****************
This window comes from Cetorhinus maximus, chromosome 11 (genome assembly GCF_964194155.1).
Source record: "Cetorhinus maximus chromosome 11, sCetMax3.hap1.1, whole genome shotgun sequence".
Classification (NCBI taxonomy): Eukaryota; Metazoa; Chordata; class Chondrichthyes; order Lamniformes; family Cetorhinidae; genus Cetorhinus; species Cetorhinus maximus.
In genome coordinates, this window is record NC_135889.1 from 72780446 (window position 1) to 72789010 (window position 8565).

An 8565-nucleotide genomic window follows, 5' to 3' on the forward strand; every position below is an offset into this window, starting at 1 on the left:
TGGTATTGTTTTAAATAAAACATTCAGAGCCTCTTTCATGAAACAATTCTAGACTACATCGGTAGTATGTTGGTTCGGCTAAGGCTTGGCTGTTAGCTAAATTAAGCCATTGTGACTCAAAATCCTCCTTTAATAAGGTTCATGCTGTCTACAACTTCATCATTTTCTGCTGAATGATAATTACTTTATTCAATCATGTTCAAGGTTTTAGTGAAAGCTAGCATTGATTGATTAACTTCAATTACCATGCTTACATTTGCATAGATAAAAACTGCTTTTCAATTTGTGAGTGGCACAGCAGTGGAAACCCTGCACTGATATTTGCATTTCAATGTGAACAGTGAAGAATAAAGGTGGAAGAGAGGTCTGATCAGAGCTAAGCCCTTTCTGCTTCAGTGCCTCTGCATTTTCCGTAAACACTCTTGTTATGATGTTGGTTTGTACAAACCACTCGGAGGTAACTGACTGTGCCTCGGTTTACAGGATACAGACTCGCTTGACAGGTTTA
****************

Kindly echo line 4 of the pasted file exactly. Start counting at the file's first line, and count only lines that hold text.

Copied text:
In genome coordinates, this window is record NC_135889.1 from 72780446 (window position 1) to 72789010 (window position 8565).